To pick up the narrative from my last post, we're currently one week into the First Robotics build season for 2012. Team 811 is busy working away on an initial sprint. The goal is to get a minimum viable product (a drivable robot) up by the end of sprint one, which will then be used as a base to move toward a competitive robot that can play this year's game, Rebound Rumble.

So how did Team 811 get from "huh?" to full-speed prototyping in 4 days? How does anyone get 40+ teenagers moving in the same direction when the number of unknowns is significant and the problems to solve look insurmountable? For team 811, the key was starting with a 3-day process called "Collaborative Problem Solving (CPS)." Think of it as a pre-sprint process to build team buy-in and reduce downstream back-biting and second guessing.

So what is CPS? It's a technique that starts with a problem statement and then encourages divergent thinking to brainstorm creative solutions to that problem. Criteria that allow evaluation of those potential solutions are then applied by the entire group. This starts a process of combining divergent ideas into stronger overlapping concepts and identifying those ideas that have the strongest combination of feasibility and ability. The result would be recognizable to many agile teams: a burndown "punch list" of items and strategies to drive early prototyping and the team's first sprint.

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Agile Development And Robots: Are You Smarter Than A 10th Grader?

One of the counterintuitive things that we observed early on in the days of object-oriented programming was that developers with no previous programming experience often picked up concepts like inheritance, encapsulation, and polymorphism much more quickly than seasoned programmers and became productive earlier than their more experienced counterparts. Today I feel like I'm on the other end of this learning challenge as I try to adapt to new programming concepts in JavaScript or Python. I think the biggest reason for this phenomenon is that experienced folks have to unlearn what we know, and it's hard to give up certainty and the mechanisms that allowed us to achieve success in the past. I think the same principle is at work when you look at toddlers that instinctively "get" how to use the iPad - they expect everything to work that way. It should be so easy for all of us.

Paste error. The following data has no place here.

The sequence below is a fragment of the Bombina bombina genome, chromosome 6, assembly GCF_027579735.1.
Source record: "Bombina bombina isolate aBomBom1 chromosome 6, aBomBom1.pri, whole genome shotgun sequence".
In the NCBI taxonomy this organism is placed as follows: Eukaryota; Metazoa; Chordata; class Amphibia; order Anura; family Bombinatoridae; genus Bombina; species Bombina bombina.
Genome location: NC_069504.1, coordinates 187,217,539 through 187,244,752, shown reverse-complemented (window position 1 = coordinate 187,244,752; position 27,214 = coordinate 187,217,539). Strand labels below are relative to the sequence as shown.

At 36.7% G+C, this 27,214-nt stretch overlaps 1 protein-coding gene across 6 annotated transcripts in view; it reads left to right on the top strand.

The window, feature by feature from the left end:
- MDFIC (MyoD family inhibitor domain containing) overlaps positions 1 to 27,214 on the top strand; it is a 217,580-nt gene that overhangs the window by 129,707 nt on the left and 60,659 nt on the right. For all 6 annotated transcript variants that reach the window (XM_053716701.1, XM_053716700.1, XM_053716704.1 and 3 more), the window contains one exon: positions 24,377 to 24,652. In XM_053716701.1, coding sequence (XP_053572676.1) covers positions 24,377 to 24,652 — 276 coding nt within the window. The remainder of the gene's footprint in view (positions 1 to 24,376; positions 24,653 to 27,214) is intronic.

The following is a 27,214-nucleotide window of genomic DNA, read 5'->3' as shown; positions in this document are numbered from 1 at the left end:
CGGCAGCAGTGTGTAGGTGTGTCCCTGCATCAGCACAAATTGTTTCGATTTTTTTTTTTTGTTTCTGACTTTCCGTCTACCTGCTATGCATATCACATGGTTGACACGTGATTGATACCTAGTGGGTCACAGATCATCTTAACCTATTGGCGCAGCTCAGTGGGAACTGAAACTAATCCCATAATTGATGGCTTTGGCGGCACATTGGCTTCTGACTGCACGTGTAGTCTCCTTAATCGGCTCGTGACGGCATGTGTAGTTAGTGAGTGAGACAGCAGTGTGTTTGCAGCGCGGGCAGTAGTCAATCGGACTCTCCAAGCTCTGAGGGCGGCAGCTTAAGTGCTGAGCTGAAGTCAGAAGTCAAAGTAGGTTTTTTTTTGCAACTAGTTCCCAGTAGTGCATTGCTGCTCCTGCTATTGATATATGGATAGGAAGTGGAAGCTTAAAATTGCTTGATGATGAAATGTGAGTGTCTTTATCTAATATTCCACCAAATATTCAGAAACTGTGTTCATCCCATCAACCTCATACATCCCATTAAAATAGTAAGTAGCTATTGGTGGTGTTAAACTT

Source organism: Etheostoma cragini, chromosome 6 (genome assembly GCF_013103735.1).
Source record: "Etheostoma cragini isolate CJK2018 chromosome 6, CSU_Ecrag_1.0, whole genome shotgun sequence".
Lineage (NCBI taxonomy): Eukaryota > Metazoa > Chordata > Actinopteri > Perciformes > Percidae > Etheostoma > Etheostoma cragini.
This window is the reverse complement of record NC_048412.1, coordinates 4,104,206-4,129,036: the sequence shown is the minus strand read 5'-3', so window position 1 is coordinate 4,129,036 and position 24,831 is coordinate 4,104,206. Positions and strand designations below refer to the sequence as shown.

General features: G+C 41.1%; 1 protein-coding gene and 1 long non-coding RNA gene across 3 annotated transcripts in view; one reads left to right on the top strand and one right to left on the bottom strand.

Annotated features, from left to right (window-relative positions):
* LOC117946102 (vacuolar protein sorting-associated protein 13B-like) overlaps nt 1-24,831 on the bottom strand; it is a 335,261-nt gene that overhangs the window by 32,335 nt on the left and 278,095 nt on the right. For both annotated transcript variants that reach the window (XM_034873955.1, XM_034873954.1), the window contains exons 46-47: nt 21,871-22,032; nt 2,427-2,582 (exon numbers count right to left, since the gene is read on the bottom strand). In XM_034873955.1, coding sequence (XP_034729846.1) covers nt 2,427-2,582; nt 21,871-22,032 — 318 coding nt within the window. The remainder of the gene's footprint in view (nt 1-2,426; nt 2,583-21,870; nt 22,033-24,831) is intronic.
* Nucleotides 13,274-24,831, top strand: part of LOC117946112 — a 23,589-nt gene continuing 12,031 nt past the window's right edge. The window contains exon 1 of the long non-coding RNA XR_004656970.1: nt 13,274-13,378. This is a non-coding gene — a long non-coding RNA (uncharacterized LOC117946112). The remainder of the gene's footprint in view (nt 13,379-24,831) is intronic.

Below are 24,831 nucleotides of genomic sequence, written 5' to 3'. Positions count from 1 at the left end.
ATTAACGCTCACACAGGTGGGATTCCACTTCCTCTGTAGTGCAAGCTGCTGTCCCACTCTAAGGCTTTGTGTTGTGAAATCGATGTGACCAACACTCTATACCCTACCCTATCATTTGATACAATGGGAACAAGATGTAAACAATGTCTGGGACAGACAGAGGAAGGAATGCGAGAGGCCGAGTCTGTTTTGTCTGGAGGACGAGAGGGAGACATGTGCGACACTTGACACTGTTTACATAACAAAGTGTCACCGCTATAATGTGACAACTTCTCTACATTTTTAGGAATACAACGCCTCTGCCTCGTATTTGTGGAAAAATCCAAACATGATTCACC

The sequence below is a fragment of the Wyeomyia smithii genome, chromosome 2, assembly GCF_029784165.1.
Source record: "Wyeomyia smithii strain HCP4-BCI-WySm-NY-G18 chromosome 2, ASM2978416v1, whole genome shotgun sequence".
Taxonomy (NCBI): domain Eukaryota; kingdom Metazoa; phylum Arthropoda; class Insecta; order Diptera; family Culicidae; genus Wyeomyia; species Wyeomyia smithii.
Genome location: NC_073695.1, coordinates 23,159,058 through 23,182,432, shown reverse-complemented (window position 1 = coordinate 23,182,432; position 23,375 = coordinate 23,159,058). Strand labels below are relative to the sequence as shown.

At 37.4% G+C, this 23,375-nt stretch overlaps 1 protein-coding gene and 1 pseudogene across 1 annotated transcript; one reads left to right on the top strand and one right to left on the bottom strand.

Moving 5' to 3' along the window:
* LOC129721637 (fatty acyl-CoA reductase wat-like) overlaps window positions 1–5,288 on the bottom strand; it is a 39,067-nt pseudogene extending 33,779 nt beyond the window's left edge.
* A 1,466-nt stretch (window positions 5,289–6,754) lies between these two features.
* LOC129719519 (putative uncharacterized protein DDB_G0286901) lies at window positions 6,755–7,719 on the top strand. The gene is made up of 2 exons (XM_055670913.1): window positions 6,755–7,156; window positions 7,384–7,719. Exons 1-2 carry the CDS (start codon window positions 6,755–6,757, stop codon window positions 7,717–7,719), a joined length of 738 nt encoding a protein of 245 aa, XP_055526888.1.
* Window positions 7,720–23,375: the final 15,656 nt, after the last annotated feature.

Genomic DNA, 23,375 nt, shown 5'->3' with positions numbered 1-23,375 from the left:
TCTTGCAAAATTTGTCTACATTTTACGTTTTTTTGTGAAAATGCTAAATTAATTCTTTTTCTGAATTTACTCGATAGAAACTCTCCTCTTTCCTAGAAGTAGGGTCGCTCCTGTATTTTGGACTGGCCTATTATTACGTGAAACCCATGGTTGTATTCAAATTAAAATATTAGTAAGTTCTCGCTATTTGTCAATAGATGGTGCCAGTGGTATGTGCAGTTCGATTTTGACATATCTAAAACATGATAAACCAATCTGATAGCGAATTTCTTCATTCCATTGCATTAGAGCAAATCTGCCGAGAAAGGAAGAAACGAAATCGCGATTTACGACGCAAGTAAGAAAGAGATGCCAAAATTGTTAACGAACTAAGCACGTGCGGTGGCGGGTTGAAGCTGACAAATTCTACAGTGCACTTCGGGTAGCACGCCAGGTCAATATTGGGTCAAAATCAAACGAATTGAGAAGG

Does this same sort of thinking apply to software and systems development processes? I'll tell you why I think it does. For the past three years I've been a mentor for a US FIRST Team (Team 811, the Bishop Guertin Cardinals). During this time period, I've seen high school students with little to no technical experience instinctively adopt many principles that experienced Agile teams would recognize. For these kids, Agile development is like using an iPad - they take to it naturally because it just makes sense given the context of what they are trying to do.

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What Is The State Of Your Consumer-Facing Mobile Initiatives?

My colleague Julie Ask is fielding a survey that asks a number of questions about your company's consumer-facing mobile strategy. If you have a few minutes to spare, please take the survey to answer her questions and help us out with some in-process mobile research.

Here's the link to the survey.

 

Thanks!

 

Jeffrey

The Relationship Between Dev-Ops And Continuous Delivery: A Conversation With Jez Humble Of ThoughtWorks

If you've been reading the research I've been writing over the past year, you know that I'm a fan of implementing an application life-cycle management strategy that focuses on increasing development flow and supports high-performance teams. You don't need to religiously implement all 22 CMMI processes or deliver dozens of intermediate development artifacts like some leading processes advocate. Rather, there are certain important processes that you should spend your time on. We wrote about change-aware continuous integration and just-in-time demand management in last year's Agile Development Management Tools Forrester Wave™. They are two of my favorite areas of focus, and they are great areas to invest in, but once you have them working well, there are other areas that will require your focus. In my opinion, the next process where you should focus on flow is everything that happens post build and preproduction. Most folks think about this process as release management or configuration management, but I think there's a better term that focuses on how quickly software changes move through both processes. It's called continuous delivery. When you focus on establishing a process of continuous delivery, you'll find that your capacity to release changes will increase, your null release cycle will shrink, and a larger proportion of the productivity gains you've seen from your Agile development efforts will flow through into production.